Subject:
Engineering
Hydrology
Material Type:
Full Course
Unit of Study
Provider:
TeachEngineering
Provider Set:
TeachEngineering
Date Added:
09/18/2014
Do as the Romans: Construct an Aqueduct!
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Students work with specified materials to create aqueduct components that can transport two liters of water across a short distance in their classroom. The design challenge is to create an aqueduct that can supply Aqueductis, a (hypothetical) Roman city, with clean water for private homes, public baths and fountains as well as crop irrigation.

Subject:
Engineering
Hydrology
Material Type:
Activity/Lab
Provider:
TeachEngineering
Provider Set:
TeachEngineering
Date Added:
09/18/2014
Does Media Matter? Infiltration Rates and Storage Capacities
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Students gain a basic understanding of the properties of media soil, sand, compost, gravel and how these materials affect the movement of water (infiltration/percolation) into and below the surface of the ground. They learn about permeability, porosity, particle size, surface area, capillary action, storage capacity and field capacity, and how the characteristics of the materials that compose the media layer ultimately affect the recharging of groundwater tables. They test each type of material, determining storage capacity, field capacity and infiltration rates, seeing the effect of media size on infiltration rate and storage. Then teams apply the testing results to the design their own material mixes that best meet the design requirements. To conclude, they talk about how engineers apply what students learned in the activity about the infiltration rates of different soil materials to the design of stormwater management systems.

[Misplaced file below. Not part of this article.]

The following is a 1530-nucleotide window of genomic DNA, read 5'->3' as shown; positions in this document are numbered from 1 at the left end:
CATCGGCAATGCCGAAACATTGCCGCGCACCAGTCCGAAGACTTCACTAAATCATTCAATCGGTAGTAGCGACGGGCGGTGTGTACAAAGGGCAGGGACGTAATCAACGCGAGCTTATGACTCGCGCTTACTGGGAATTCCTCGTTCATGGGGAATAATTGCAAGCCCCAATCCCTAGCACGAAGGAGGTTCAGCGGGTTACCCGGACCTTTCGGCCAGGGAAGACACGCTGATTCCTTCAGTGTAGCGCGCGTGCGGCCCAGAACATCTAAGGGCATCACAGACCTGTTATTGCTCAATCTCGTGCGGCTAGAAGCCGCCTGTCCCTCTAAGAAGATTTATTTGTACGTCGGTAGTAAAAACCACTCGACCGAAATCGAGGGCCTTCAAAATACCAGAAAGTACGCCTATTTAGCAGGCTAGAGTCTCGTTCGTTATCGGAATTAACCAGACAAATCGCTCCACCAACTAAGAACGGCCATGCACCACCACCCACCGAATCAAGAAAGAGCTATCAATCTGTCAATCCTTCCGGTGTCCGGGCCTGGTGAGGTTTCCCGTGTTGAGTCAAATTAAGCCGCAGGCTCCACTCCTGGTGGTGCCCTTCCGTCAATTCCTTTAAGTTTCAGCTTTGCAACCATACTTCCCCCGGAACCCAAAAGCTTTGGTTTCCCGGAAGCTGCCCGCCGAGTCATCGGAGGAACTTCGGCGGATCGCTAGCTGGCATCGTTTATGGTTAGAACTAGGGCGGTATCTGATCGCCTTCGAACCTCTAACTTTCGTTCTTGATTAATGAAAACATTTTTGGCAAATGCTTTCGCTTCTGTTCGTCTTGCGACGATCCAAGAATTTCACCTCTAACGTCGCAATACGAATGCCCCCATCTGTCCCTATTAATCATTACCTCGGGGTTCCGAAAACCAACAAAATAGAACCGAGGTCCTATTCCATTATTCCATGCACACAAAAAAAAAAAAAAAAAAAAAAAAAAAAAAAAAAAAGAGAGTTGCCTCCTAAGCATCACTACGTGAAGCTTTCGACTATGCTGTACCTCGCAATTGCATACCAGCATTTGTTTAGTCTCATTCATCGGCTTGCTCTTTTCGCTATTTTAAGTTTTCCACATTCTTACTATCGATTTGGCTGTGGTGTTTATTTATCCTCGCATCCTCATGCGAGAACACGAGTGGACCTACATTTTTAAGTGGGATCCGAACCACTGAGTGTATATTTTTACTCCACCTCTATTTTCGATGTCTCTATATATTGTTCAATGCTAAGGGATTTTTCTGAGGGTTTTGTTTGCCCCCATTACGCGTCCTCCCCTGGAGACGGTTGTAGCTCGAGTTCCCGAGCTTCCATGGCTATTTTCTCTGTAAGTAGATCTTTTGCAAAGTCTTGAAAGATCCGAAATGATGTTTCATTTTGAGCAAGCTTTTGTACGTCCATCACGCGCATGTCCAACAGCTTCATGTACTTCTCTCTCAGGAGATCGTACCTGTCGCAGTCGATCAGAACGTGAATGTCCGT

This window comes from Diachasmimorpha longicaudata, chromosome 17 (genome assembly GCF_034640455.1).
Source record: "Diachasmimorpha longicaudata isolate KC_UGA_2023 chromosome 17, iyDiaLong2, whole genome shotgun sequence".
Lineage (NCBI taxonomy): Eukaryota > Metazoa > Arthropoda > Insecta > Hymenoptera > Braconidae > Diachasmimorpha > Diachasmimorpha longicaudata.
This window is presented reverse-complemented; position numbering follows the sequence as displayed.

Subject:
Engineering
Hydrology
Material Type:
Activity/Lab
Provider:
TeachEngineering
Provider Set:
TeachEngineering
Author:
Brigith Soto
Jennifer Butler
Krysta Porteus
Maya Trotz
Ryan Locicero
William Zeman
Date Added:
09/18/2014
Effectiveness of MN Dams in Water Retention/ Efectividad de Represas en Minnesota con Respecto a la Retencion de Agua